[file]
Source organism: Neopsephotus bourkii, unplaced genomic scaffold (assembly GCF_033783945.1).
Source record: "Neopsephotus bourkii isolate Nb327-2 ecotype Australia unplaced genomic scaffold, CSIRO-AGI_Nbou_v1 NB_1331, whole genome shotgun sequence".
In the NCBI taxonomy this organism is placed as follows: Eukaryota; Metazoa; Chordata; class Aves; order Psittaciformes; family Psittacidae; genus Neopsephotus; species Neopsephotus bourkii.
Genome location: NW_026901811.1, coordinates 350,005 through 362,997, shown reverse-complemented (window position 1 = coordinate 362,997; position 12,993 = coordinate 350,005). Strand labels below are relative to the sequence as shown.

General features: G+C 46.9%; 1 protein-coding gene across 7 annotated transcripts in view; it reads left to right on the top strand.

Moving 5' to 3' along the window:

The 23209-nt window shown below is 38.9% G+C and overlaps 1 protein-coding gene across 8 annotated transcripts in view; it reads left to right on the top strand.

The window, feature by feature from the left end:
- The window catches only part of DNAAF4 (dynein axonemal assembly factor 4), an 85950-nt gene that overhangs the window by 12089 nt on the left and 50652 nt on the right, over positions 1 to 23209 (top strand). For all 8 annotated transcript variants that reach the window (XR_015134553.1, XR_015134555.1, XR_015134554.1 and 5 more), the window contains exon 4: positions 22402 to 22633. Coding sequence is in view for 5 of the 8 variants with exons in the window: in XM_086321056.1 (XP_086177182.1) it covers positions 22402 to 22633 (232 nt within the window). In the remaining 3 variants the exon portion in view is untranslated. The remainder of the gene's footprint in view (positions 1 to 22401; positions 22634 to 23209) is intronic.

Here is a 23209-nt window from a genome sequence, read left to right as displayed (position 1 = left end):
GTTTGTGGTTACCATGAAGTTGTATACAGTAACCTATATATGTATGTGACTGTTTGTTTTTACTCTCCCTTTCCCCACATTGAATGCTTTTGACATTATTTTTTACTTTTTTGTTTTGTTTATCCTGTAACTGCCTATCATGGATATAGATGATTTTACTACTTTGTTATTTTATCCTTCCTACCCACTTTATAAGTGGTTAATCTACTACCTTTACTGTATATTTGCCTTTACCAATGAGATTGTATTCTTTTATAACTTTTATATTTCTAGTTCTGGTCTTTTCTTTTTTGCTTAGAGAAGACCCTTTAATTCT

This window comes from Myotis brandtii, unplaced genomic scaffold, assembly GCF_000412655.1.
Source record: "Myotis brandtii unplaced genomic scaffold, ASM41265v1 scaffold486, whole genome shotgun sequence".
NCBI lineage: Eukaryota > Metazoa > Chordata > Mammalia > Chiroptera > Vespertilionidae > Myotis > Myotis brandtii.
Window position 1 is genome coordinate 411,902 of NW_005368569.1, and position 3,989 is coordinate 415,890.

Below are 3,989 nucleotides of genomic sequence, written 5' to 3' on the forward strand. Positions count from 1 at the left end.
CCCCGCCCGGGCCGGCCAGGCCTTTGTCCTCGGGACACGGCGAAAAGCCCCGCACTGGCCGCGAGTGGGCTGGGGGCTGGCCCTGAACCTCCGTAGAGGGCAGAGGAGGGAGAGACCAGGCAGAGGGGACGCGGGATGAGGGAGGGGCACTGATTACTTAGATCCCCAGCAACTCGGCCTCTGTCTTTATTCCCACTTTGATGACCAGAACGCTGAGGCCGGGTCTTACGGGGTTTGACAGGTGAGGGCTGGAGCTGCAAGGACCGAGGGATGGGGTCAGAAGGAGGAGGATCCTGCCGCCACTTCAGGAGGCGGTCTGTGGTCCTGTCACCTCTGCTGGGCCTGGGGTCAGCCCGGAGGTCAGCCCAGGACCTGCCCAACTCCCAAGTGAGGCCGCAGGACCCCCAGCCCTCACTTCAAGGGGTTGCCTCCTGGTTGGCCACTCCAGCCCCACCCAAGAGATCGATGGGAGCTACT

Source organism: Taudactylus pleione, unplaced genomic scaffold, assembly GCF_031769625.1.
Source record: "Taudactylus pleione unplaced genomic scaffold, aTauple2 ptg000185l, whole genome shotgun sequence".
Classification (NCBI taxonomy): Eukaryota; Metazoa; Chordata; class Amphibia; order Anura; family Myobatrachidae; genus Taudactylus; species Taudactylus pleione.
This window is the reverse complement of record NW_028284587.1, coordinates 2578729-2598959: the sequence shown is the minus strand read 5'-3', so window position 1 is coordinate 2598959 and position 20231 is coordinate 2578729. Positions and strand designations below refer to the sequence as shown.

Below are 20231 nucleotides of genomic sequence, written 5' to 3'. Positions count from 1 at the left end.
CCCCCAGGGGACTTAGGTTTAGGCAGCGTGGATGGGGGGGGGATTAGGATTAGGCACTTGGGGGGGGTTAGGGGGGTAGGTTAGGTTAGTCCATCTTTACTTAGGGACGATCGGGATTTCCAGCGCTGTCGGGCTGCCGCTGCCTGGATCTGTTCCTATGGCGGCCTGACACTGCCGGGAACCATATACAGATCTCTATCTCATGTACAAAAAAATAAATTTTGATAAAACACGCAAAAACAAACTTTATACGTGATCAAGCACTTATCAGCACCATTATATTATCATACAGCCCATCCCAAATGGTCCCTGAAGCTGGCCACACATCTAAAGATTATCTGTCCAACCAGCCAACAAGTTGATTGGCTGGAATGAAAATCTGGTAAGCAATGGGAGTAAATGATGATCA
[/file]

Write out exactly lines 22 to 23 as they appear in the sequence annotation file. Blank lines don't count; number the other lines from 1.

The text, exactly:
Below are 20231 nucleotides of genomic sequence, written 5' to 3'. Positions count from 1 at the left end.
CCCCCAGGGGACTTAGGTTTAGGCAGCGTGGATGGGGGGGGGATTAGGATTAGGCACTTGGGGGGGGTTAGGGGGGTAGGTTAGGTTAGTCCATCTTTACTTAGGGACGATCGGGATTTCCAGCGCTGTCGGGCTGCCGCTGCCTGGATCTGTTCCTATGGCGGCCTGACACTGCCGGGAACCATATACAGATCTCTATCTCATGTACAAAAAAATAAATTTTGATAAAACACGCAAAAACAAACTTTATACGTGATCAAGCACTTATCAGCACCATTATATTATCATACAGCCCATCCCAAATGGTCCCTGAAGCTGGCCACACATCTAAAGATTATCTGTCCAACCAGCCAACAAGTTGATTGGCTGGAATGAAAATCTGGTAAGCAATGGGAGTAAATGATGATCA